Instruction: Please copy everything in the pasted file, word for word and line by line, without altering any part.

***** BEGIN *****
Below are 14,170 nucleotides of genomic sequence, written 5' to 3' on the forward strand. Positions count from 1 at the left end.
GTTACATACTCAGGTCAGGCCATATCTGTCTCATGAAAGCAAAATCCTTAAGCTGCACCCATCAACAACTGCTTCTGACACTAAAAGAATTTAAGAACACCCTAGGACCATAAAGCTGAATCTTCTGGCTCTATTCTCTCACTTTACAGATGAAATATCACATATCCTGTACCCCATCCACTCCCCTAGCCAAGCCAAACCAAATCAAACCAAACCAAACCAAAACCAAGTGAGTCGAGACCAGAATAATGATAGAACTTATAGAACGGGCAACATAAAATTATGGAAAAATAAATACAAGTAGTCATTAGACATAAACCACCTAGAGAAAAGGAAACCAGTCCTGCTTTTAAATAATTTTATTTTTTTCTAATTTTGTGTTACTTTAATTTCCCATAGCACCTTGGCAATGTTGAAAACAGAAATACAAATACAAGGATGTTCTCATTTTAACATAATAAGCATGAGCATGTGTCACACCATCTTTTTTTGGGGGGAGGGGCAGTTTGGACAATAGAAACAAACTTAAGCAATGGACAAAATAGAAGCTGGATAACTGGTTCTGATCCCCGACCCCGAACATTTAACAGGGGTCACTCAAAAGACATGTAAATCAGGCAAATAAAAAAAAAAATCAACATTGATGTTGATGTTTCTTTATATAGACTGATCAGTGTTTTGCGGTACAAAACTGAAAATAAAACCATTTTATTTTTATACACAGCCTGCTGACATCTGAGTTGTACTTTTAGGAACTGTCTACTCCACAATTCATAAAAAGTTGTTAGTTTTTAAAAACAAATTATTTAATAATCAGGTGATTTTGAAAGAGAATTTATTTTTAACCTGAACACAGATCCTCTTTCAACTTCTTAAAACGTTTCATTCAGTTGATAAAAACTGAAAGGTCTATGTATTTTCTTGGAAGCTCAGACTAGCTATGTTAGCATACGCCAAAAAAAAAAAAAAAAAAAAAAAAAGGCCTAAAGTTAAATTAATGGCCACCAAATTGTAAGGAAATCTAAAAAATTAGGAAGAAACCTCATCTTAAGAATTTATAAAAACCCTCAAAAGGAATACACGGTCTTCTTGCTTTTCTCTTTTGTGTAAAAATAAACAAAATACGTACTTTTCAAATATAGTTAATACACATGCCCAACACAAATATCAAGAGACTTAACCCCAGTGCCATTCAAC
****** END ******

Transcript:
Below are 14,170 nucleotides of genomic sequence, written 5' to 3' on the forward strand. Positions count from 1 at the left end.
GTTACATACTCAGGTCAGGCCATATCTGTCTCATGAAAGCAAAATCCTTAAGCTGCACCCATCAACAACTGCTTCTGACACTAAAAGAATTTAAGAACACCCTAGGACCATAAAGCTGAATCTTCTGGCTCTATTCTCTCACTTTACAGATGAAATATCACATATCCTGTACCCCATCCACTCCCCTAGCCAAGCCAAACCAAATCAAACCAAACCAAACCAAAACCAAGTGAGTCGAGACCAGAATAATGATAGAACTTATAGAACGGGCAACATAAAATTATGGAAAAATAAATACAAGTAGTCATTAGACATAAACCACCTAGAGAAAAGGAAACCAGTCCTGCTTTTAAATAATTTTATTTTTTTCTAATTTTGTGTTACTTTAATTTCCCATAGCACCTTGGCAATGTTGAAAACAGAAATACAAATACAAGGATGTTCTCATTTTAACATAATAAGCATGAGCATGTGTCACACCATCTTTTTTTGGGGGGAGGGGCAGTTTGGACAATAGAAACAAACTTAAGCAATGGACAAAATAGAAGCTGGATAACTGGTTCTGATCCCCGACCCCGAACATTTAACAGGGGTCACTCAAAAGACATGTAAATCAGGCAAATAAAAAAAAAAATCAACATTGATGTTGATGTTTCTTTATATAGACTGATCAGTGTTTTGCGGTACAAAACTGAAAATAAAACCATTTTATTTTTATACACAGCCTGCTGACATCTGAGTTGTACTTTTAGGAACTGTCTACTCCACAATTCATAAAAAGTTGTTAGTTTTTAAAAACAAATTATTTAATAATCAGGTGATTTTGAAAGAGAATTTATTTTTAACCTGAACACAGATCCTCTTTCAACTTCTTAAAACGTTTCATTCAGTTGATAAAAACTGAAAGGTCTATGTATTTTCTTGGAAGCTCAGACTAGCTATGTTAGCATACGCCAAAAAAAAAAAAAAAAAAAAAAAAAGGCCTAAAGTTAAATTAATGGCCACCAAATTGTAAGGAAATCTAAAAAATTAGGAAGAAACCTCATCTTAAGAATTTATAAAAACCCTCAAAAGGAATACACGGTCTTCTTGCTTTTCTCTTTTGTGTAAAAATAAACAAAATACGTACTTTTCAAATATAGTTAATACACATGCCCAACACAAATATCAAGAGACTTAACCCCAGTGCCATTCAAC